figure: Fig. 1.

Fig. 1. Multifunctional quantum storage device. (a) Schematic of device functionality showing the optical resonator (pink), electrodes (blue and red), and memory output. (b)–(d) Hybrid optical resonator comprised of an amorphous silicon ($\alpha {\rm Si}$) waveguide on $^{167}{{\rm Er}^{3 +}}$:${{\rm Y}_2}{{\rm SiO}_5}$ with photonic crystal mirrors on either end. (b) Cross section of waveguide (black outline) showing 2D finite element simulation of the TM waveguide mode. The purple-white gradient indicates the ${E_z}$ component of the optical field. (c) Band diagram showing waveguide mode (solid red line), band gap of a photonic crystal mirror (solid blue lines), and the design frequency of 195 THz (dashed red line). Blue areas indicate the ${{\rm Y}_2}{{\rm SiO}_5}$ light cone containing extended modes propagating in bulk ${{\rm Y}_2}{{\rm SiO}_5}$ (both sides for photonic crystal, left side only for waveguide). (d) Scanning electron micrograph showing a grating coupler and photonic crystal mirror including tapered sections on either side to reduce scattering [34]. (e)–(g) 3D finite element simulation of on-chip electrodes. (e)–(f) 2D slice at $z = 0$ showing electric potential (blue-red gradient) in the (e) parallel and (f) quadrupole biasing configurations. (g) Electric field ${E_y}(x)$ along the optical resonator in the parallel (green solid line) and quadrupole (orange solid line) configurations; ${E_y}(x)$ was measured at $z = 0$, $y = 0$, ${-}56\,\unicode{x00B5}{\rm m} \lt x \lt 56\,\unicode{x00B5}{\rm m}$ [green and orange lines in (e) and (f)]; dashed lines indicate ideal parallel (green) and quadrupole (orange) electric field distributions. (h) Optical micrograph showing an optical resonator, gold electrodes, and gold wires for electrical contact.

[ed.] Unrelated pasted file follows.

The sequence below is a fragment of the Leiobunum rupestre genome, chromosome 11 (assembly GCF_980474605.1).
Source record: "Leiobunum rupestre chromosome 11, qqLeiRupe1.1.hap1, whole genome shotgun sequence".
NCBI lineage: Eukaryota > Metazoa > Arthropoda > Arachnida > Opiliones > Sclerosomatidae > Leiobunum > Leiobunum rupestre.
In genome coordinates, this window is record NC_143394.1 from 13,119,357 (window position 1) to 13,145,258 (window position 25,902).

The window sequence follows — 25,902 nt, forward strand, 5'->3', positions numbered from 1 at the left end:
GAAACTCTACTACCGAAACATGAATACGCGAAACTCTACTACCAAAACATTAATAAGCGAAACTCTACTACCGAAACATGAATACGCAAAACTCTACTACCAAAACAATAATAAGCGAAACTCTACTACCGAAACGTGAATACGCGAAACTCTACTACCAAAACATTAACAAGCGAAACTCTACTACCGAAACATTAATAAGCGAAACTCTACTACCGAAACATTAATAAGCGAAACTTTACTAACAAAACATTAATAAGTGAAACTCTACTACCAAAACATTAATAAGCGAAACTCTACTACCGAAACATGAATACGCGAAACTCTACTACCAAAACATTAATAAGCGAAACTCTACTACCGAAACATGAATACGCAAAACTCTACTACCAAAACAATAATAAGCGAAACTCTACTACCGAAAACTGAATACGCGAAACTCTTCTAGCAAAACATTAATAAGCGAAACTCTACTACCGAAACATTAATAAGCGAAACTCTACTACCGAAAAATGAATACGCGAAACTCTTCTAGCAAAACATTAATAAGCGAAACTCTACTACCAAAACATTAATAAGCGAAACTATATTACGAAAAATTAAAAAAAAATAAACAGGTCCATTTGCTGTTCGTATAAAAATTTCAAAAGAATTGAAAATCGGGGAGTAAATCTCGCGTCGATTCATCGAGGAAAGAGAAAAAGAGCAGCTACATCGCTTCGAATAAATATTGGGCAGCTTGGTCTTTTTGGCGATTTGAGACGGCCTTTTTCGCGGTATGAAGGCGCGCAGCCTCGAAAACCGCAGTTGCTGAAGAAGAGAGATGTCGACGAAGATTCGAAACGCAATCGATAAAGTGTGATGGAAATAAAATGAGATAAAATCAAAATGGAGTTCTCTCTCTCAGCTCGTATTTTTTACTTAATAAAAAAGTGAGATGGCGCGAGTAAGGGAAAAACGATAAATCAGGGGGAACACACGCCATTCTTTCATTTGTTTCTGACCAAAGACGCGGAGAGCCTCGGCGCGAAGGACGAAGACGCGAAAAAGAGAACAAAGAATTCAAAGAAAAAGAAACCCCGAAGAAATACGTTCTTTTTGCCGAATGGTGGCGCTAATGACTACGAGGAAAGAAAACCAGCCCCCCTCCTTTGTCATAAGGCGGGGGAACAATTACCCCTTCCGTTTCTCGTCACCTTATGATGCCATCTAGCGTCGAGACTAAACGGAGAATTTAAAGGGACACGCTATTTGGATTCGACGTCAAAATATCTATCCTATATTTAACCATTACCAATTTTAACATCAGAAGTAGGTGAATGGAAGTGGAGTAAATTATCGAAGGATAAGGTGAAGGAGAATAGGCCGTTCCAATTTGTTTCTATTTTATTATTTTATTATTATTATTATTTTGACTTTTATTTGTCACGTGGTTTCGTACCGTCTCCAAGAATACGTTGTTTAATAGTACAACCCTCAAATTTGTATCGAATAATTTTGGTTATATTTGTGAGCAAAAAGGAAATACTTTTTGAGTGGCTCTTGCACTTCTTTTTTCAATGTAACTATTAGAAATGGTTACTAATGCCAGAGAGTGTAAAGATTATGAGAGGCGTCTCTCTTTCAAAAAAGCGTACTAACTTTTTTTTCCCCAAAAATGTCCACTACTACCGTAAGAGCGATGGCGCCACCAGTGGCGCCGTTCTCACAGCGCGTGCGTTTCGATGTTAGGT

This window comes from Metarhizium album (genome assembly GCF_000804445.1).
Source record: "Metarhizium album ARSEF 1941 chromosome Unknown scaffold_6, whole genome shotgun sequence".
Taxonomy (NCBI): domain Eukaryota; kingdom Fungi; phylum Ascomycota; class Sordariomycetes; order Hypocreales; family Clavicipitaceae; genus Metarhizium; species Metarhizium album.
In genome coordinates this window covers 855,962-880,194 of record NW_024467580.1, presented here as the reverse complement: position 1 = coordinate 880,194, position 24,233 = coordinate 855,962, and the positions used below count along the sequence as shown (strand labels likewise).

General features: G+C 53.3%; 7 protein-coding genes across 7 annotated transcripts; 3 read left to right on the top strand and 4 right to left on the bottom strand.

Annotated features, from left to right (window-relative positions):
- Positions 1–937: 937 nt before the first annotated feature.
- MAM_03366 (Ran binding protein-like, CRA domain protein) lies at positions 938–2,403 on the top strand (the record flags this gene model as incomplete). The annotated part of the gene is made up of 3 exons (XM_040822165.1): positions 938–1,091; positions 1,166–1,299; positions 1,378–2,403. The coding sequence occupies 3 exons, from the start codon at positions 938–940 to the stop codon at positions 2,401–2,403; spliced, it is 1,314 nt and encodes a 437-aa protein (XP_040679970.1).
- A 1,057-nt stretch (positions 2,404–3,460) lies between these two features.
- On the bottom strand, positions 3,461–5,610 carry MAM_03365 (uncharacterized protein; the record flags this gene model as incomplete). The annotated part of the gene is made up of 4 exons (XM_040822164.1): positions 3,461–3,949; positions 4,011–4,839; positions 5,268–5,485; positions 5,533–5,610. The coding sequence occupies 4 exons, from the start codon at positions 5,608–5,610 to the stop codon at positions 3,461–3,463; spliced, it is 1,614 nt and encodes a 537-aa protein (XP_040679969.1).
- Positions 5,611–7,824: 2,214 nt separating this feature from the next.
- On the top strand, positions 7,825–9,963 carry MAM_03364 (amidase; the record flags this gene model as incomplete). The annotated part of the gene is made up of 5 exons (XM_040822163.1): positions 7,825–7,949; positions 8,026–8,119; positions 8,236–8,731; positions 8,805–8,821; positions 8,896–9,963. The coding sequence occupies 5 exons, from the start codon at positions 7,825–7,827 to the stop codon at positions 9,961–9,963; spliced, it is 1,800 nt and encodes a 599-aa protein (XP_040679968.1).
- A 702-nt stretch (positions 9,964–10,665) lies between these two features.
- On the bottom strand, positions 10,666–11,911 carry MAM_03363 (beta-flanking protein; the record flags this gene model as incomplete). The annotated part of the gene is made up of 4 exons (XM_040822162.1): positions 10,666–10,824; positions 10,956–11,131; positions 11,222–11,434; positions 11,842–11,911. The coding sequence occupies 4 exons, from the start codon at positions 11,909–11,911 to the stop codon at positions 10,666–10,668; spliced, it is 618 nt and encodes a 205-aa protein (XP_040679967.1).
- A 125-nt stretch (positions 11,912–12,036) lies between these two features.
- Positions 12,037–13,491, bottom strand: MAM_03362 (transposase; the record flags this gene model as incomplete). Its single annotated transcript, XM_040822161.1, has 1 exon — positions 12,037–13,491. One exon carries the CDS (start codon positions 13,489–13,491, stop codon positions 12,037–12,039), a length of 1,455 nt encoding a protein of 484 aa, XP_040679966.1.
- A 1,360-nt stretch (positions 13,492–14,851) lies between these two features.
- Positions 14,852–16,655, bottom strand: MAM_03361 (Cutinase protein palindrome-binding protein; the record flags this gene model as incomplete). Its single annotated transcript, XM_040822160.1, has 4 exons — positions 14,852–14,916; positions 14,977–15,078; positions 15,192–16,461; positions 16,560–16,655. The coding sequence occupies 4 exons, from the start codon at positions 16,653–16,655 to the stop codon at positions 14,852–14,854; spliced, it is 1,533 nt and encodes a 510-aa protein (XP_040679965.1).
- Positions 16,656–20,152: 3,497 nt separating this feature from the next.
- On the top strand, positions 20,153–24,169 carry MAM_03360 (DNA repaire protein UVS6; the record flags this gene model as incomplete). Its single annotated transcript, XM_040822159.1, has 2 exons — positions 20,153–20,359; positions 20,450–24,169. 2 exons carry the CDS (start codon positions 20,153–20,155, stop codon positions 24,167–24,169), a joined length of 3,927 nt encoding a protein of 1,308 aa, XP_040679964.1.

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2. HYBRID αSi-167Er3+: Y2SiO5 RESONATOR WITH ELECTRODES